Wesley Botton

By Wesley Botton

Chief sports journalist


No winners in Soweto Marathon broadcast battle

It doesn't help anyone when races are not broadcast due to conflict around television rights.


While it might seem like a reasonable argument being made by some members of the Soweto Marathon organising committee, the 10-year battle that has been waged around media rights has caused nothing but damage. And it hasn't really got them anywhere. Some have argued that the race should be able to control the sale of its own broadcast rights. This, however, caused enough friction last year that the event was not broadcast by rights holder SuperSport. The conflict also resulted in the suspension of three Soweto Marathon Trust board members, including chairman Sello Khunou. ALSO READ: Soweto Marathon will go ahead:…

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While it might seem like a reasonable argument being made by some members of the Soweto Marathon organising committee, the 10-year battle that has been waged around media rights has caused nothing but damage. And it hasn’t really got them anywhere.

Some have argued that the race should be able to control the sale of its own broadcast rights. This, however, caused enough friction last year that the event was not broadcast by rights holder SuperSport.

The conflict also resulted in the suspension of three Soweto Marathon Trust board members, including chairman Sello Khunou.

ALSO READ: Soweto Marathon will go ahead: Officials dismiss cancellation claims

Of course, one might assume that Khunou and others are fairly tackling the issues which they feel are limiting the potential of the race. But the reality is that sport isn’t structured like that.

Forming the backbone of the industry, the income from broadcast rights plays a key role in providing funding for sport. This includes some national federations.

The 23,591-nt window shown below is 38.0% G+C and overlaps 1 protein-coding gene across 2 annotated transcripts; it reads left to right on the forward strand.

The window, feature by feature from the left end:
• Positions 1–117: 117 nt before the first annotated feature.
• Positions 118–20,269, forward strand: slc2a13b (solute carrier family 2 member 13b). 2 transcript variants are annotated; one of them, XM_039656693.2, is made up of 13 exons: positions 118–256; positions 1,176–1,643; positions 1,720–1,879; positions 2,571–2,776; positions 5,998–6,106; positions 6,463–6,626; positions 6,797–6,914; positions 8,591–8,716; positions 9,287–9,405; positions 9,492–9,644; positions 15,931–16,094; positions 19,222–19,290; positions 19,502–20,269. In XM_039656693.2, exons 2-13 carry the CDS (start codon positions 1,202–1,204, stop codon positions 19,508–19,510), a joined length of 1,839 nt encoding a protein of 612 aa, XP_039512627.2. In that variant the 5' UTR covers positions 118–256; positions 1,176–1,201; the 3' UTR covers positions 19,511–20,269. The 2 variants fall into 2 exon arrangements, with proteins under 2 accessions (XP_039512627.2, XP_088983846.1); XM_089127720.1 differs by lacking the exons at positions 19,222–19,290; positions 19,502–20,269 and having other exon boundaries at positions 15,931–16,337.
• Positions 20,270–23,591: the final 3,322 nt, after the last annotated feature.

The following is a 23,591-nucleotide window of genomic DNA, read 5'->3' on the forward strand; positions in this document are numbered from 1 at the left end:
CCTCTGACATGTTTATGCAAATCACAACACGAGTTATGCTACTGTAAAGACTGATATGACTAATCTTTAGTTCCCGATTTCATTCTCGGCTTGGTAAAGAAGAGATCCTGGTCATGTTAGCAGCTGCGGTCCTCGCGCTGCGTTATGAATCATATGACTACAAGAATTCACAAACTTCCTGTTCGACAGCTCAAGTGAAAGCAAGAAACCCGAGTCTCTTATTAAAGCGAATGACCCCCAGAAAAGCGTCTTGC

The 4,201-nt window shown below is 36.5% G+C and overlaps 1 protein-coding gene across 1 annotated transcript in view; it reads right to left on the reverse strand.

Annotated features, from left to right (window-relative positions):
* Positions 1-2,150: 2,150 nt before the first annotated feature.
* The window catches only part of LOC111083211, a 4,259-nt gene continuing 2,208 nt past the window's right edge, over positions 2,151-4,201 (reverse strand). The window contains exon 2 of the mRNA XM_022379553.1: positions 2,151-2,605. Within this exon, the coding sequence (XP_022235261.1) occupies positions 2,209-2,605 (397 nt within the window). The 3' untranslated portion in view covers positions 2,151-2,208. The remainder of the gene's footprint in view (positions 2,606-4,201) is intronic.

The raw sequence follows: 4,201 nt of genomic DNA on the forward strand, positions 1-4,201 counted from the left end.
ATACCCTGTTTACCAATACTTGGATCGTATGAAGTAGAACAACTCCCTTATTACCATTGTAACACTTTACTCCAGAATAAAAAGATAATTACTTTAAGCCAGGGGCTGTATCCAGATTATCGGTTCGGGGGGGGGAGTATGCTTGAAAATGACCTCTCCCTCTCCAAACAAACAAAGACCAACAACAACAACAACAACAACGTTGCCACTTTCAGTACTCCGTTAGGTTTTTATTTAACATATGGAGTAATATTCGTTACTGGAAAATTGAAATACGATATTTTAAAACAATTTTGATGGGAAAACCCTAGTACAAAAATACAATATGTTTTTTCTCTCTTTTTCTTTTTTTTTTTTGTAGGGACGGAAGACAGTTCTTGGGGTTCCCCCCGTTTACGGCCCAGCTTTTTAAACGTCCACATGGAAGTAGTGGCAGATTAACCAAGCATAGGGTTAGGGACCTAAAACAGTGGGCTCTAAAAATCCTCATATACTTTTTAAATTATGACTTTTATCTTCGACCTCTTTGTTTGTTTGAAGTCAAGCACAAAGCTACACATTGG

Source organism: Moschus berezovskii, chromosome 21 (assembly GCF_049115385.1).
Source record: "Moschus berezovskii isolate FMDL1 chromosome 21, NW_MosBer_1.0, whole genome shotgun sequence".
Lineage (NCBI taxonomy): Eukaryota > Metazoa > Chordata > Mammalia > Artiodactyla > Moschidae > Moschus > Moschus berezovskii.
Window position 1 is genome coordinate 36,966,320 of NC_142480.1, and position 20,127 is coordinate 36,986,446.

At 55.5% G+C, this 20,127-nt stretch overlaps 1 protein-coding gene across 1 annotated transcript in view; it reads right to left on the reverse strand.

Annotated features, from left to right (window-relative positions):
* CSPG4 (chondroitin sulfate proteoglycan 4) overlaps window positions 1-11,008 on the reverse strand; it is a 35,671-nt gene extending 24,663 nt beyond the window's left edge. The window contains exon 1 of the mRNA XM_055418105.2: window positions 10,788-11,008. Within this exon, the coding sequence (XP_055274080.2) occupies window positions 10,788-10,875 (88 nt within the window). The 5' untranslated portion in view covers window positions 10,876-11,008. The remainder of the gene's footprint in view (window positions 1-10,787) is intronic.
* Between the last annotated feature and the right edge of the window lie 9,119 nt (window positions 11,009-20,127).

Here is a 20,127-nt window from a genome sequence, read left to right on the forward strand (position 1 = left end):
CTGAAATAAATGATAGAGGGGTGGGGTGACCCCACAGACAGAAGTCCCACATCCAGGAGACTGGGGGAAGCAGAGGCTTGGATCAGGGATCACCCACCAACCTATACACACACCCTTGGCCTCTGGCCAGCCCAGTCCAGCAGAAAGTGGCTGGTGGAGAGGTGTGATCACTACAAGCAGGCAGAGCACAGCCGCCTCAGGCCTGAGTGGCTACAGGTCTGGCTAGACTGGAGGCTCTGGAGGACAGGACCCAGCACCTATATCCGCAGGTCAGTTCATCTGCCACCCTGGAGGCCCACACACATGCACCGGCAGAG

If mother bodies receive enough income, sharing it with members is perhaps only fair. Even if not, however, the sale of broadcast rights does at least create a mutually beneficial loop.

Win-win situation

Athletics SA negotiates with broadcasters, with signed deals ensuring all major South African track and field and road running events are shown live on TV. This provides funding for the federation and gives races more leverage in securing corporate sponsorships.

It’s a win-win situation, and one which every race organiser in the country must accept if they want to be officially recognised by Athletics South Africa.

It doesn’t help when conflict around this clause in the ASA constitution results in races being cancelled or not being broadcast.

Lose-lose situation

This can cause events to implode in a lose-lose situation, with organisers struggling to gain sufficient backing from sponsors.

The Soweto Marathon is one of SA’s most popular road races. It has a route which features some of the country’s most historical monuments. It also attracts large fields of social runners and elite stars.

Organisers shouldn’t be worried about raking in sponsorships or guaranteeing broadcast coverage. Those things are both achievable in a win-win situation.

NOW READ: Gerda Steyn has become a living legend of ultra-distance running

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